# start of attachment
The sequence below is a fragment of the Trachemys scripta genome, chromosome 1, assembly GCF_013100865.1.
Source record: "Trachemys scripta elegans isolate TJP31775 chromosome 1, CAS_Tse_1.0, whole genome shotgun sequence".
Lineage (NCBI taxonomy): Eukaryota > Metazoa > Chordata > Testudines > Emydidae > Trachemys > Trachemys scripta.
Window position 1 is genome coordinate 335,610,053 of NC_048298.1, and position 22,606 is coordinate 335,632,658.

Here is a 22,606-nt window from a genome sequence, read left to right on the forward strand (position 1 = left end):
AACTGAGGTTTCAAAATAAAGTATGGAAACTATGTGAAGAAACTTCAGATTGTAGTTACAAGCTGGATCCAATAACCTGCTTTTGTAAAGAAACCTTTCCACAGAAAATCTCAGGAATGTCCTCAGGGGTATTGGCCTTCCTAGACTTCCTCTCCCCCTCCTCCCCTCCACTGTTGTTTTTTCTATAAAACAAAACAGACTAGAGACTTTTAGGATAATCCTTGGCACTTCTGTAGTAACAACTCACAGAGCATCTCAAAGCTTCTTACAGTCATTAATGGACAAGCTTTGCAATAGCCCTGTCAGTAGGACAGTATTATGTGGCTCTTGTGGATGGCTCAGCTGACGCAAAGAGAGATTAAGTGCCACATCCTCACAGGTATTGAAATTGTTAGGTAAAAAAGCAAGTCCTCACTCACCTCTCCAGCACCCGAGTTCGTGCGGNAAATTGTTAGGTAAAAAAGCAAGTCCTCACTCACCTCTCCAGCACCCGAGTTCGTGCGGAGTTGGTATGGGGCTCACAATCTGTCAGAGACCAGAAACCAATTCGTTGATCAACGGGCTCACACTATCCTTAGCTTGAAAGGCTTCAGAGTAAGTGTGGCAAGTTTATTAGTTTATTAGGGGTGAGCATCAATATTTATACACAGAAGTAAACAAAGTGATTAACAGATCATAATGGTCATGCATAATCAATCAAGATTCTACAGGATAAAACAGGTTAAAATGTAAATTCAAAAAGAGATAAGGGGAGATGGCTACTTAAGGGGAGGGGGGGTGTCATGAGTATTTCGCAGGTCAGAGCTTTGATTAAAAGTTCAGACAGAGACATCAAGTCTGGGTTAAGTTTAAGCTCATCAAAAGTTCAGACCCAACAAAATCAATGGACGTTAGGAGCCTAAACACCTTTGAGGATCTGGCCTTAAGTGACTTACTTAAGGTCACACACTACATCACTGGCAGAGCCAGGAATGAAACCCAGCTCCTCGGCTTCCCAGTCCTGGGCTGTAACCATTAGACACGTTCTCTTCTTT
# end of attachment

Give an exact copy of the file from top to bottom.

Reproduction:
The sequence below is a fragment of the Trachemys scripta genome, chromosome 1, assembly GCF_013100865.1.
Source record: "Trachemys scripta elegans isolate TJP31775 chromosome 1, CAS_Tse_1.0, whole genome shotgun sequence".
Lineage (NCBI taxonomy): Eukaryota > Metazoa > Chordata > Testudines > Emydidae > Trachemys > Trachemys scripta.
Window position 1 is genome coordinate 335,610,053 of NC_048298.1, and position 22,606 is coordinate 335,632,658.

Here is a 22,606-nt window from a genome sequence, read left to right on the forward strand (position 1 = left end):
AACTGAGGTTTCAAAATAAAGTATGGAAACTATGTGAAGAAACTTCAGATTGTAGTTACAAGCTGGATCCAATAACCTGCTTTTGTAAAGAAACCTTTCCACAGAAAATCTCAGGAATGTCCTCAGGGGTATTGGCCTTCCTAGACTTCCTCTCCCCCTCCTCCCCTCCACTGTTGTTTTTTCTATAAAACAAAACAGACTAGAGACTTTTAGGATAATCCTTGGCACTTCTGTAGTAACAACTCACAGAGCATCTCAAAGCTTCTTACAGTCATTAATGGACAAGCTTTGCAATAGCCCTGTCAGTAGGACAGTATTATGTGGCTCTTGTGGATGGCTCAGCTGACGCAAAGAGAGATTAAGTGCCACATCCTCACAGGTATTGAAATTGTTAGGTAAAAAAGCAAGTCCTCACTCACCTCTCCAGCACCCGAGTTCGTGCGGNAAATTGTTAGGTAAAAAAGCAAGTCCTCACTCACCTCTCCAGCACCCGAGTTCGTGCGGAGTTGGTATGGGGCTCACAATCTGTCAGAGACCAGAAACCAATTCGTTGATCAACGGGCTCACACTATCCTTAGCTTGAAAGGCTTCAGAGTAAGTGTGGCAAGTTTATTAGTTTATTAGGGGTGAGCATCAATATTTATACACAGAAGTAAACAAAGTGATTAACAGATCATAATGGTCATGCATAATCAATCAAGATTCTACAGGATAAAACAGGTTAAAATGTAAATTCAAAAAGAGATAAGGGGAGATGGCTACTTAAGGGGAGGGGGGGTGTCATGAGTATTTCGCAGGTCAGAGCTTTGATTAAAAGTTCAGACAGAGACATCAAGTCTGGGTTAAGTTTAAGCTCATCAAAAGTTCAGACCCAACAAAATCAATGGACGTTAGGAGCCTAAACACCTTTGAGGATCTGGCCTTAAGTGACTTACTTAAGGTCACACACTACATCACTGGCAGAGCCAGGAATGAAACCCAGCTCCTCGGCTTCCCAGTCCTGGGCTGTAACCATTAGACACGTTCTCTTCTTT